Post-Industrial Asceticism from goop to Kinfolk Magazine

Authors

  • Travis Warren Cooper Butler University

DOI:

https://doi.org/10.1558/bsor.35707

Keywords:

Gwyneth Paltrow, goop, Kinfolk magazine, asceticism, classification, American religions, post-industrial economics

Abstract

This response article comments on Dana Logan’s recent exploration of the religiosity of Gwyneth Paltrow's goop brand in a 2017 publication, “The Lean Closet: Asceticism in Post Industrial Consumer Culture.” I compare and contrast Logan’s work on Paltrow's lifestyle institution with my own analogous research on the Kinfolk movement and its impulses toward ascetic minimalism. From a method and theory standpoint, I analyze in the following the strategies by which Logan deploys the concept of religiosity in studying pop cultural forms such as goop. Thinking about redescription, terminological ambiguity, and the difference between emic and etic categories and labels, I comment on Logan's someone figurative or metaphorical description of goop as a "cultural carrier" of Calvinism and question the linguistic slippages that occur when scholars employ theological and ecclesial terminologies for secondary taxonomic purposes.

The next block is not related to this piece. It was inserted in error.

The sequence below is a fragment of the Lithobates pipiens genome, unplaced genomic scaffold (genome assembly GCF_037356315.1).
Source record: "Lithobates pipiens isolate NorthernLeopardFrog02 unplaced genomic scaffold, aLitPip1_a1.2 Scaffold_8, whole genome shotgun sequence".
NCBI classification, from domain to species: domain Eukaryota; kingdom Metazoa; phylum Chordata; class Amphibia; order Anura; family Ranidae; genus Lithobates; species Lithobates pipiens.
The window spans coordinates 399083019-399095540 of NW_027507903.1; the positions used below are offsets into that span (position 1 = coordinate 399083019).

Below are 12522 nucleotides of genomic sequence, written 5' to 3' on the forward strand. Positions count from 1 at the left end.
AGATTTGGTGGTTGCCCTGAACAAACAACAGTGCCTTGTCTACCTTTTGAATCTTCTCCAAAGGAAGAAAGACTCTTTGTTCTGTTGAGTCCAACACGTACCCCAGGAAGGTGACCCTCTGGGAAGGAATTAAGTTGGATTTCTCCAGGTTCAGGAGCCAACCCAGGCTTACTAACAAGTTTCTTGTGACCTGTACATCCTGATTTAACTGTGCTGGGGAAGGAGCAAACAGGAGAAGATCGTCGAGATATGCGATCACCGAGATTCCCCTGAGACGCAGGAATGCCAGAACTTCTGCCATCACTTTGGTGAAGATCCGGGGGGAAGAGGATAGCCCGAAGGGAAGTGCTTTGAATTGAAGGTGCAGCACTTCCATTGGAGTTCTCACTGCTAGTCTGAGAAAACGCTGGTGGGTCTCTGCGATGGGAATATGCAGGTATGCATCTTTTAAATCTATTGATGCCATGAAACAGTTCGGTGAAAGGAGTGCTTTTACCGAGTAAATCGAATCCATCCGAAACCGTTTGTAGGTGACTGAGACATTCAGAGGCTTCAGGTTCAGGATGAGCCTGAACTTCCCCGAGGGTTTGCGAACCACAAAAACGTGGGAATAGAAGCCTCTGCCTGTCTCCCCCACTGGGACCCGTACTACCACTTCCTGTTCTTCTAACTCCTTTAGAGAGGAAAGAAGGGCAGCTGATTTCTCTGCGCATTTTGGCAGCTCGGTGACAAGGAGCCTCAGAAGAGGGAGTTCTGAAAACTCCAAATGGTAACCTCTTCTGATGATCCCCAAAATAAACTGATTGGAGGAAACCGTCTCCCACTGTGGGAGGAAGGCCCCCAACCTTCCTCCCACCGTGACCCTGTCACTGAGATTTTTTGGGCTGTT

Author Biography

Travis Warren Cooper, Butler University

PhD Candidate, Indiana University Departments of Anthropology & Religious Studies Lecturer, Butler University Editorial Assistant, Journal of the American Academy of Religion

References

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Published

2019-04-08

How to Cite

Cooper, T. (2019). Post-Industrial Asceticism from goop to Kinfolk Magazine. Bulletin for the Study of Religion, 47(3-4), 7–13. https://doi.org/10.1558/bsor.35707

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Section

Articles